A senior NGO source said the Syrian authorities are demanding changes to “minute details” and wording at a late stage. This has happened before: the UN reportedly allowed al-Assad’s government to edit the 2016 and 2017 plans, including the removal of some references to “sieged” or “besieged” areas.
Even though the UN started its 2019 fundraising at a recent conference in Brussels and is delivering aid without the final plan, the absence of an agreed document on where aid will go undermines operations and donor confidence, and, according to a senior NGO official, gives a bargaining chip to the Syrian government over its cooperation.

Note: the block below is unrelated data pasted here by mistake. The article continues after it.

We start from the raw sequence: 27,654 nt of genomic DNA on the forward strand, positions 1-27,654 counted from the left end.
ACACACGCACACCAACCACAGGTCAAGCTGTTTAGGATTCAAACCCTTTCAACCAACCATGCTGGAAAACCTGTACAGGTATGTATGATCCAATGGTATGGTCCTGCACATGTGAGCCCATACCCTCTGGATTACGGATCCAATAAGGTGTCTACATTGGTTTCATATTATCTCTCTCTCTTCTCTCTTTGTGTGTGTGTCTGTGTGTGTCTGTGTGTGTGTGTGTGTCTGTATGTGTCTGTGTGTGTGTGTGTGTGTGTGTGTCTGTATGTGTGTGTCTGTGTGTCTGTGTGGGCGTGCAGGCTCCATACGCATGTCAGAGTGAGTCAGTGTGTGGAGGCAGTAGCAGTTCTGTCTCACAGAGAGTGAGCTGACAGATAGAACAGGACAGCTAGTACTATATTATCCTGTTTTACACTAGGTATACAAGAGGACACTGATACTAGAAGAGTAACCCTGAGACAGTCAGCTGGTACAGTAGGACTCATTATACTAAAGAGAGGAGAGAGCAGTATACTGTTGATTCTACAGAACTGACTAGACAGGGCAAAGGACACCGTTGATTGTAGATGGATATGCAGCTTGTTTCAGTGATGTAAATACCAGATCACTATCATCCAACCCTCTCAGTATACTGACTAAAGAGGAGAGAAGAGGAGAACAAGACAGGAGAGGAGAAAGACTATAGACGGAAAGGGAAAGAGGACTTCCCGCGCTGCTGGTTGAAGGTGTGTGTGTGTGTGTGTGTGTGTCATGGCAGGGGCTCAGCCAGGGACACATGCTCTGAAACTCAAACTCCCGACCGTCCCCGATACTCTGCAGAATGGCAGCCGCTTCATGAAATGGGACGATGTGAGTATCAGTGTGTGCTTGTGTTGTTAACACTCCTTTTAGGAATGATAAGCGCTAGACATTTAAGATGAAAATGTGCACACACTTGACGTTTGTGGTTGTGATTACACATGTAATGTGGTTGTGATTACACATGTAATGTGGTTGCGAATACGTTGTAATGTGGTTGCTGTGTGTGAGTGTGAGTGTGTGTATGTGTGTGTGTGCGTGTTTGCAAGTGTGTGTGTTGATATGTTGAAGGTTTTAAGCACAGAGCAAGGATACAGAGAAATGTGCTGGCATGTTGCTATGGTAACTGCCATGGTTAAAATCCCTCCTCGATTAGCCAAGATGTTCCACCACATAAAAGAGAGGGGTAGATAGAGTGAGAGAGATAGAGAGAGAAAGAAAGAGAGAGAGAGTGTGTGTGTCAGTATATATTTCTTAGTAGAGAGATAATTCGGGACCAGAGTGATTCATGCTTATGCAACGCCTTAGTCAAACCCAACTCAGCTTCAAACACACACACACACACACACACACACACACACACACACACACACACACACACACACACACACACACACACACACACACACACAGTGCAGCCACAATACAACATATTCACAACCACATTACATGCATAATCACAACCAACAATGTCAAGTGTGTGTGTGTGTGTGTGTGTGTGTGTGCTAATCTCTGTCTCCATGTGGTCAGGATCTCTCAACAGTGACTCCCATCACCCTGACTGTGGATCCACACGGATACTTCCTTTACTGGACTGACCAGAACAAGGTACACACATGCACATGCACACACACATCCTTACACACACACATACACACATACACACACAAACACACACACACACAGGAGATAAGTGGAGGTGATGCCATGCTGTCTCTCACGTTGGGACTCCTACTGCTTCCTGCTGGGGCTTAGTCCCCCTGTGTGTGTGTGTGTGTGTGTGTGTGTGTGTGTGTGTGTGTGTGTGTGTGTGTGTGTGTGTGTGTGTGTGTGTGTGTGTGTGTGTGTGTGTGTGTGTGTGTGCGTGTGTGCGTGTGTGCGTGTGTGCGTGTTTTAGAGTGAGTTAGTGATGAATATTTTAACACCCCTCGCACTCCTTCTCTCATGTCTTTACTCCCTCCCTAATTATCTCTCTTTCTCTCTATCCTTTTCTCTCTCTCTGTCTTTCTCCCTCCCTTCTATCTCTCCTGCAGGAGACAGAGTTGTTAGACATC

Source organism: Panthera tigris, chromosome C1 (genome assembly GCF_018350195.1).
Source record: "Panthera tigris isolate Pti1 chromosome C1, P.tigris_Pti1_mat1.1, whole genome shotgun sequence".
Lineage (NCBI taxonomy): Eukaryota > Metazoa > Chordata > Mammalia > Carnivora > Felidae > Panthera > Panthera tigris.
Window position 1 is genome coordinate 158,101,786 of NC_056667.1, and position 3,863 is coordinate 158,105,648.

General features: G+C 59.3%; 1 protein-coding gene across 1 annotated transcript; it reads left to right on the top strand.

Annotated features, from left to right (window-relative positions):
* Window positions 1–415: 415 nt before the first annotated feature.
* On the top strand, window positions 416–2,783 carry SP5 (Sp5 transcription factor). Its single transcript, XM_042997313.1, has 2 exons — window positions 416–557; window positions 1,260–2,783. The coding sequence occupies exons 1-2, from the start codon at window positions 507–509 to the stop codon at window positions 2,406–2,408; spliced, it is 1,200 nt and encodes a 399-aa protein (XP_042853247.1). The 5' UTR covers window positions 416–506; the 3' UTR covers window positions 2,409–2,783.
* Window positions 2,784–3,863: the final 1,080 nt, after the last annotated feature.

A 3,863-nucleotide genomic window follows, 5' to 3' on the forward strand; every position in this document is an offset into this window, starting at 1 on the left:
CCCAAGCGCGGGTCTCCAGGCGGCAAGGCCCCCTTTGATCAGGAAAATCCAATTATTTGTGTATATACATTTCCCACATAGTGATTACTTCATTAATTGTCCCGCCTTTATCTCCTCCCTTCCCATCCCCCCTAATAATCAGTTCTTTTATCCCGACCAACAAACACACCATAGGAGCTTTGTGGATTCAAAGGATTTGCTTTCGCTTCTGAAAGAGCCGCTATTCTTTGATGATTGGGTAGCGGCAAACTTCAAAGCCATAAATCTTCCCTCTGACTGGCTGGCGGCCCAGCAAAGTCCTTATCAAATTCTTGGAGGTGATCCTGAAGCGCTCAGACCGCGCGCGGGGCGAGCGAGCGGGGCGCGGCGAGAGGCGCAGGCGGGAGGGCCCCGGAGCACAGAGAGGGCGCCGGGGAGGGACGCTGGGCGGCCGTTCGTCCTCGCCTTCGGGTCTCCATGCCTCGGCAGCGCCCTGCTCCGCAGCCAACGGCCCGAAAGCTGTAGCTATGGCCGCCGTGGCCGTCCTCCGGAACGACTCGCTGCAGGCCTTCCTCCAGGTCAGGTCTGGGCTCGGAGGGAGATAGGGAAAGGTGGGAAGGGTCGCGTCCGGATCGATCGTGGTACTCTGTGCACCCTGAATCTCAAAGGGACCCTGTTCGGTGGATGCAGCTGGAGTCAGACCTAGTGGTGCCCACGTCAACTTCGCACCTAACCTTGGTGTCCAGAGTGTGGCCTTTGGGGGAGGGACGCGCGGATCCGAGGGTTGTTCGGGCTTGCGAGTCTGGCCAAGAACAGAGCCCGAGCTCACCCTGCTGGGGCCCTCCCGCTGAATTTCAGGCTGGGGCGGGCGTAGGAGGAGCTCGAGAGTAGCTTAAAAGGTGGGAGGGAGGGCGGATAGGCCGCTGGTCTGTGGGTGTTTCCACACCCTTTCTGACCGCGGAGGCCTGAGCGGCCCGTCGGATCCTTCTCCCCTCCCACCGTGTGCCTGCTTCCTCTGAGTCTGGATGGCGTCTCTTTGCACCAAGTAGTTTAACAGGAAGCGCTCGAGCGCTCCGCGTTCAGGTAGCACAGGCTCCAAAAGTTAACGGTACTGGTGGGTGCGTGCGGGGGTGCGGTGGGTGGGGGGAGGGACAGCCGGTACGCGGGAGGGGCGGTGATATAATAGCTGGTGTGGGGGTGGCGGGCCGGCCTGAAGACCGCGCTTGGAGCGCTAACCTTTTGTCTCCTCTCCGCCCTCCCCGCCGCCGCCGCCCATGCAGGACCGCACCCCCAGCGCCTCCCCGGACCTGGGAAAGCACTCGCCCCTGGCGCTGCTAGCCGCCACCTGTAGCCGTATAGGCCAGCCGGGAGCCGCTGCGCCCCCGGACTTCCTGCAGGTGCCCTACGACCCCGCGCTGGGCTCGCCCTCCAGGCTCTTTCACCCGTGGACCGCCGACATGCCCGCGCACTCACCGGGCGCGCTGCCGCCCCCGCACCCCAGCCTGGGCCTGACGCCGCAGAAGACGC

While donors and NGOs wait for a response to their objections, the UN has no top official in Damascus, it still has no finalised plan for how to meet the needs of Syrians this year, and it has generated a backlash from its closest partners. As one senior aid official put it: “Mark [Lowcock] has put himself in a difficult situation.”
(TOP PHOTO: A woman displaced from Deir Ezzor walks in Hassakeh province's al-Hol camp, now home to some 70,000 people, on 18 April 2019.)